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At eleven o'clock yesterday Pontifical l/.igh Ala sis was celebrated at St. Patrick s Church, South Dunedin, by the Moat Key. Dr Moran, assisted by the Rev, bathers 0 Neil aud M‘Malian, who acted as deacon and subdeacon respectively, the Rev, Father Vereker acting as master of coremonies. It being His Lordship’s first official visit since his return to his diocese, considerable prepai • tions were made to give him a hearty welcome. Over the entrance gate an arch was formed of green boughs, bearing the motto “Cead Mille Failthe”; whilst the church, under the guiding hand of the parish priest (Father Vereker), was beautifully decorated. As tho bishop entered, the choir sang the ‘Ecoo Sacerdos’ (Webb’s). Mr C. Lemon presided at the organ, and Mr P. Lemon eonducted the ‘Eyrie,’ from Haydn’s No, 9; ‘ Gloria and Credo,’ from Mozart’s No, 7; ‘Sanctus,’ Weber’s Mass in G; ‘Agnus Dai,’ Mozart’s No. 7. The solos were taken by Mrs P. Lemon and Miss Rose Blaney (contralto), and Miss K. Druram ; tenor, Mr E. Eagar; bass, Mr P. Lemon. The ‘Et in Carnatus est ’ was nicely rendered by the Misses Drumm and Blaney and Messrs Eagar and Lemon. An address of welcome on behalf of the congregation was read by Mr Michael Sullivan. His Lordship, who was visibly affected, said in the course of his reply that he could not give expression to the great pleasure he felt to be once more amongst his flock. He could never forget their kindness; he had always remembered them in his prayers, and was sure that they had prayed for him. Under tho goodness of Almighty God he attributed to their fervent prayers for him the great success which attended his mission to the Home Country. He was met every where with affection and loving-kind-ness. He was very much pleased and edified by this mark of their esteem, and congratulated them on having as their parish priest the Rev, Father Vereker, who was so devoted to and zealous for their spiritual welfare. He also complimented them, on visiting the school children, on their efforts for the progress of Catholic education. He was very much gratified at everything he had seen. The conduct of the children was admirable, ond he congratulated the sisters •n tho great success they had achieved. He sincerely hoped that every child in his diocese would be enabled to receive a sound moral and religions education. They conld all see that thechurch was becomingtoosmall ; in other words, the congregation had become larger. He described how in the early days he had decided to purchase the property on which the present church was built, and now he was very much pleased at the zeal they had displayed in collecting, by weekly subscriptions, a large sura of money. In six months no less a sum than Ll5O had been gathered. That would be at tho rate of L3OO a year ; so that in a couple of years they would be enabled to erect a new and spacious church to the honor and glory of God, and which would be a blessing to themselves and children. His Lordship also complimented the choir, and expressed his pleasure at the manner in which they interpreted the music of the mass, concluding his remarks by again thanking the congregation for their kindness and generosity. At tho evening vespers the ‘ 0 Salntaris ’ (arranged from flummell by V, Novello), in E, was rendered by Mr E. Eagar in good style.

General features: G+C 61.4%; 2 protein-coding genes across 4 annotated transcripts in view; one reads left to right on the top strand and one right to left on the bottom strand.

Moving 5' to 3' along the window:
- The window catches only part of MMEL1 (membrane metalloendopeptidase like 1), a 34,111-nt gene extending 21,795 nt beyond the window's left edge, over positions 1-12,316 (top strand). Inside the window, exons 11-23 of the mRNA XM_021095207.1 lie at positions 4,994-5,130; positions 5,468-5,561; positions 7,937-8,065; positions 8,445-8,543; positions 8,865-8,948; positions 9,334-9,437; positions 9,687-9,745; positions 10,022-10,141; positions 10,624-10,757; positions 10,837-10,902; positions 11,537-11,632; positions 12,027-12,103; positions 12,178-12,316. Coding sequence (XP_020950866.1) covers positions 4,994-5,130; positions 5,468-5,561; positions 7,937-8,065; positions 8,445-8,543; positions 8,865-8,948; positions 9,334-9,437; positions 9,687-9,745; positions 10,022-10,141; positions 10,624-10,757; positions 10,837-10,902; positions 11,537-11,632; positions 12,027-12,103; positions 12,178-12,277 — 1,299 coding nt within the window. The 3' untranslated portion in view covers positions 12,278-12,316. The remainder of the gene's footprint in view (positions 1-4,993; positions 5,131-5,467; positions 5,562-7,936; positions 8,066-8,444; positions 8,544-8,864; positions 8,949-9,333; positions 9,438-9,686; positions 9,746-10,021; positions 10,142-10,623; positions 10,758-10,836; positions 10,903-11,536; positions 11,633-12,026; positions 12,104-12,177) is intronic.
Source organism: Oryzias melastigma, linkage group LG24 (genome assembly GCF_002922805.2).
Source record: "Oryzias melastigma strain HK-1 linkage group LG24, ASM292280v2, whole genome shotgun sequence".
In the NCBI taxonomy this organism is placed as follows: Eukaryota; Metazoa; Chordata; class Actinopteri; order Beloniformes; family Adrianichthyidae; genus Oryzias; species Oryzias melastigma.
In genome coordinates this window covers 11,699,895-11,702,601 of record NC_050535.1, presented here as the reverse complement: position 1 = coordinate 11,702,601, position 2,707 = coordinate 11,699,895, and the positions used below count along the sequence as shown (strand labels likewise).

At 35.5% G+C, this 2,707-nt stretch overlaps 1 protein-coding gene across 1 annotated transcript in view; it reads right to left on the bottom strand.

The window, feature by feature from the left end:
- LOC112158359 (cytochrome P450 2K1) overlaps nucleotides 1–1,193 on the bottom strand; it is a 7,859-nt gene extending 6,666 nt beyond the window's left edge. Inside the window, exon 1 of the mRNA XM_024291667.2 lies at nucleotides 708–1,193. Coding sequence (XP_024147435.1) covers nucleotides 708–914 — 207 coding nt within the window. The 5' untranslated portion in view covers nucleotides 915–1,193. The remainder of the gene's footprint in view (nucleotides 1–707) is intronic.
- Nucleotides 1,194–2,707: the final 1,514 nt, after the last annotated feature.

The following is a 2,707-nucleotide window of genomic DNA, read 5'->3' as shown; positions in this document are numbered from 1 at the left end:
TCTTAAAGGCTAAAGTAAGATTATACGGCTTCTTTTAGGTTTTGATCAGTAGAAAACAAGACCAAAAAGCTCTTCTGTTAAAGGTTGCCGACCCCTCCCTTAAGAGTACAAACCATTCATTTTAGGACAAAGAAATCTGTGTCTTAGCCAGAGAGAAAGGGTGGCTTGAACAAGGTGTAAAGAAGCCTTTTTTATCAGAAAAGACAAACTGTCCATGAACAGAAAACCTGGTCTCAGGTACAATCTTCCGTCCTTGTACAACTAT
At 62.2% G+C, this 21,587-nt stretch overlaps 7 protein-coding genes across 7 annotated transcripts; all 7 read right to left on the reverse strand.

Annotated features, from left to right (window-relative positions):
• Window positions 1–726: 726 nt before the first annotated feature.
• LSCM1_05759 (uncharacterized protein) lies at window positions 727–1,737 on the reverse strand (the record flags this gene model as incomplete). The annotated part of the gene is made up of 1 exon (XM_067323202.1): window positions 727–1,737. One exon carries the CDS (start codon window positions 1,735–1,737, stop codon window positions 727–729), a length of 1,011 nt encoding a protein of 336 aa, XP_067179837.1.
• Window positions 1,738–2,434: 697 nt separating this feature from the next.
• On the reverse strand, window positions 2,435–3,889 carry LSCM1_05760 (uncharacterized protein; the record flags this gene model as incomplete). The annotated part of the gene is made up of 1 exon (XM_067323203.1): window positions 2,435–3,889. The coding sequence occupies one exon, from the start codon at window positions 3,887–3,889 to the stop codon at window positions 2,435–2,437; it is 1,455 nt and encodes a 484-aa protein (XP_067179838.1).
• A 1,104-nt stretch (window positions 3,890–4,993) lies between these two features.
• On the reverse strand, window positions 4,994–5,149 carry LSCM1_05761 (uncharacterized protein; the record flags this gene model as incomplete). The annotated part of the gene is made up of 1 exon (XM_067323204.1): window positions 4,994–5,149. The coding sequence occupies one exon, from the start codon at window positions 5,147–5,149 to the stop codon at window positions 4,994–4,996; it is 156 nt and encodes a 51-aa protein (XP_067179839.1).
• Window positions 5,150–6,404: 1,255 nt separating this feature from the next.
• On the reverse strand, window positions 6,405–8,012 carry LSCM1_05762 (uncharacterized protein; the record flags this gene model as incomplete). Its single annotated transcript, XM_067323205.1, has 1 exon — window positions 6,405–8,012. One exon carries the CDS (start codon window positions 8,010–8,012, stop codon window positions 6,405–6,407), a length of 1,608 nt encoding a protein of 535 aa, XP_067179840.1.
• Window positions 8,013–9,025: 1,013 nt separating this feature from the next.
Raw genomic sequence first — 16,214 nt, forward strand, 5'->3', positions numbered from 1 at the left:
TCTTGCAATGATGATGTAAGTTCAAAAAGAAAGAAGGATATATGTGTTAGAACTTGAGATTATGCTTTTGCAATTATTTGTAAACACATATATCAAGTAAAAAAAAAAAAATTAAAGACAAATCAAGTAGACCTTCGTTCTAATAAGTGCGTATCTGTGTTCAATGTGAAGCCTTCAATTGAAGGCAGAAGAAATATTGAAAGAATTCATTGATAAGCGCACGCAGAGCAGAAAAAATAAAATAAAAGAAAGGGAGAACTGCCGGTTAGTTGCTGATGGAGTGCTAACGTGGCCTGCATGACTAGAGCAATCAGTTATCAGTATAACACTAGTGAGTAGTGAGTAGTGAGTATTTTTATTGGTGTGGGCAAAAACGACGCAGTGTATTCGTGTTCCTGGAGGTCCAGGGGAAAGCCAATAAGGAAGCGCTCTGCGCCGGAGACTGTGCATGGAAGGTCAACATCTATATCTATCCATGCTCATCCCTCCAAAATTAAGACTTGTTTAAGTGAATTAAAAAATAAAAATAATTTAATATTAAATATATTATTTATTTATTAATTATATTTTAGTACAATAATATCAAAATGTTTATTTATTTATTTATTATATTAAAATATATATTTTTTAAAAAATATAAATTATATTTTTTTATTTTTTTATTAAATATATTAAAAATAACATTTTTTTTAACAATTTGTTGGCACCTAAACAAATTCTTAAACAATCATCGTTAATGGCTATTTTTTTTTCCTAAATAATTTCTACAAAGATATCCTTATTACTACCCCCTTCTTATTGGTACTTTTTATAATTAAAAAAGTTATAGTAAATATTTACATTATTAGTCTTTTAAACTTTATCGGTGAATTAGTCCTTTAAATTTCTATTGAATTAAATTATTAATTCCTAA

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Bibliographic details

BISHOP MORAN AT SOUTH DUNEDIN., Evening Star, Issue 8043, 21 October 1889

Word Count

BISHOP MORAN AT SOUTH DUNEDIN. Evening Star, Issue 8043, 21 October 1889